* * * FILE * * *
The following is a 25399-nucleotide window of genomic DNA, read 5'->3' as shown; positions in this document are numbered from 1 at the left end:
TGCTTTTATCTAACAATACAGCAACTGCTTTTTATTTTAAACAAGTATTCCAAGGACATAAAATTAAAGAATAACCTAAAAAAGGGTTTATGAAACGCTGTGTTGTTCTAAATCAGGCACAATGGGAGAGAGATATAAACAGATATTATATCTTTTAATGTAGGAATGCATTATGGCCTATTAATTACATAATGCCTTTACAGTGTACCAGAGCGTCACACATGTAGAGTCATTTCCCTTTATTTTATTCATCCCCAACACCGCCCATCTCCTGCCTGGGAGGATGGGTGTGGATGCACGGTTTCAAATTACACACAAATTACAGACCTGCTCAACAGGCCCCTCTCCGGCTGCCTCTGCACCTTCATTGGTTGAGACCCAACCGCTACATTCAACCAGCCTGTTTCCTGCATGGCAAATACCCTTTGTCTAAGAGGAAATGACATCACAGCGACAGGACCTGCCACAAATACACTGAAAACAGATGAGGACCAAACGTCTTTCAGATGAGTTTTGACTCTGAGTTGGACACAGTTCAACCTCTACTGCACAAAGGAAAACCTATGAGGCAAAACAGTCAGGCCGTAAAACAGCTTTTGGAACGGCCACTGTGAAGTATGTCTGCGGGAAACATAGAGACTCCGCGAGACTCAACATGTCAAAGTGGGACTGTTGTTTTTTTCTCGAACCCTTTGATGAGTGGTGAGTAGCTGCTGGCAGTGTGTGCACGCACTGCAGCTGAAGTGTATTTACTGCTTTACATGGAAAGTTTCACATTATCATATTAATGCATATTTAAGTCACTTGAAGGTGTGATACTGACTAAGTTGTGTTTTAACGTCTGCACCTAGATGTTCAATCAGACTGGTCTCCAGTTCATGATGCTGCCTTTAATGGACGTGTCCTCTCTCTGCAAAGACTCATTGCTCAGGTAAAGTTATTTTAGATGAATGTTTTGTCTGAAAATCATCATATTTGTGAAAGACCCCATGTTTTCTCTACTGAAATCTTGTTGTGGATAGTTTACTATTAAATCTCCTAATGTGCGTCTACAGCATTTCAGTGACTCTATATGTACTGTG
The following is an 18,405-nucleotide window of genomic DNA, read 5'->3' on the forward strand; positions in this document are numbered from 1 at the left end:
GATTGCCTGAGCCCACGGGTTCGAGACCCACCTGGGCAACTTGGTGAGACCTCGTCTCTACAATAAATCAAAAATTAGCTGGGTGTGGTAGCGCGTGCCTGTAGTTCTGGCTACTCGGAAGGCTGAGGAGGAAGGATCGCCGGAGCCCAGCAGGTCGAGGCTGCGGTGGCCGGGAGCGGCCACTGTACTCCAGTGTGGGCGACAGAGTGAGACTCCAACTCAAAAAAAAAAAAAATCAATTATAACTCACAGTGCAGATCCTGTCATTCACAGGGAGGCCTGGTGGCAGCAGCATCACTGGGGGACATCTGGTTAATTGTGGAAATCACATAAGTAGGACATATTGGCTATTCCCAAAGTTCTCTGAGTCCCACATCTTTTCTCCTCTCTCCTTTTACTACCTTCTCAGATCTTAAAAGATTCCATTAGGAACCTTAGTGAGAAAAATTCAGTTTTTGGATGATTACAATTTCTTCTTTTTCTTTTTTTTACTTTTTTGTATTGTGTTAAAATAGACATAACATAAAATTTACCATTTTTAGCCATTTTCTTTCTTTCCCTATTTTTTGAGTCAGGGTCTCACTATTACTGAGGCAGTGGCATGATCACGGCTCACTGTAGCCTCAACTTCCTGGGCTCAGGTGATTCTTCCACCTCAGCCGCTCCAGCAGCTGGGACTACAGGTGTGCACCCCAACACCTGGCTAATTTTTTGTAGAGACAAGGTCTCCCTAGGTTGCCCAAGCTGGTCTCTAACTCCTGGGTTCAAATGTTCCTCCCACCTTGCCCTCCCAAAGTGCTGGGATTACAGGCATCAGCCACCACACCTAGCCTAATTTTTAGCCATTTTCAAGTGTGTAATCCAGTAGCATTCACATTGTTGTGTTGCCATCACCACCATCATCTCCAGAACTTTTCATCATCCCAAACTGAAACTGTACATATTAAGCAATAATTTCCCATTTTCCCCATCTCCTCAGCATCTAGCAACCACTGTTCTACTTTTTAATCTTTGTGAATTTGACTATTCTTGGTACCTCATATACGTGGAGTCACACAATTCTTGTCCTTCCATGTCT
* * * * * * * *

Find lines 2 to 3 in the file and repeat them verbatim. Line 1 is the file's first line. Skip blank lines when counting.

TGCTTTTATCTAACAATACAGCAACTGCTTTTTATTTTAAACAAGTATTCCAAGGACATAAAATTAAAGAATAACCTAAAAAAGGGTTTATGAAACGCTGTGTTGTTCTAAATCAGGCACAATGGGAGAGAGATATAAACAGATATTATATCTTTTAATGTAGGAATGCATTATGGCCTATTAATTACATAATGCCTTTACAGTGTACCAGAGCGTCACACATGTAGAGTCATTTCCCTTTATTTTATTCATCCCCAACACCGCCCATCTCCTGCCTGGGAGGATGGGTGTGGATGCACGGTTTCAAATTACACACAAATTACAGACCTGCTCAACAGGCCCCTCTCCGGCTGCCTCTGCACCTTCATTGGTTGAGACCCAACCGCTACATTCAACCAGCCTGTTTCCTGCATGGCAAATACCCTTTGTCTAAGAGGAAATGACATCACAGCGACAGGACCTGCCACAAATACACTGAAAACAGATGAGGACCAAACGTCTTTCAGATGAGTTTTGACTCTGAGTTGGACACAGTTCAACCTCTACTGCACAAAGGAAAACCTATGAGGCAAAACAGTCAGGCCGTAAAACAGCTTTTGGAACGGCCACTGTGAAGTATGTCTGCGGGAAACATAGAGACTCCGCGAGACTCAACATGTCAAAGTGGGACTGTTGTTTTTTTCTCGAACCCTTTGATGAGTGGTGAGTAGCTGCTGGCAGTGTGTGCACGCACTGCAGCTGAAGTGTATTTACTGCTTTACATGGAAAGTTTCACATTATCATATTAATGCATATTTAAGTCACTTGAAGGTGTGATACTGACTAAGTTGTGTTTTAACGTCTGCACCTAGATGTTCAATCAGACTGGTCTCCAGTTCATGATGCTGCCTTTAATGGACGTGTCCTCTCTCTGCAAAGACTCATTGCTCAGGTAAAGTTATTTTAGATGAATGTTTTGTCTGAAAATCATCATATTTGTGAAAGACCCCATGTTTTCTCTACTGAAATCTTGTTGTGGATAGTTTACTATTAAATCTCCTAATGTGCGTCTACAGCATTTCAGTGACTCTATATGTACTGTG
The following is an 18,405-nucleotide window of genomic DNA, read 5'->3' on the forward strand; positions in this document are numbered from 1 at the left end: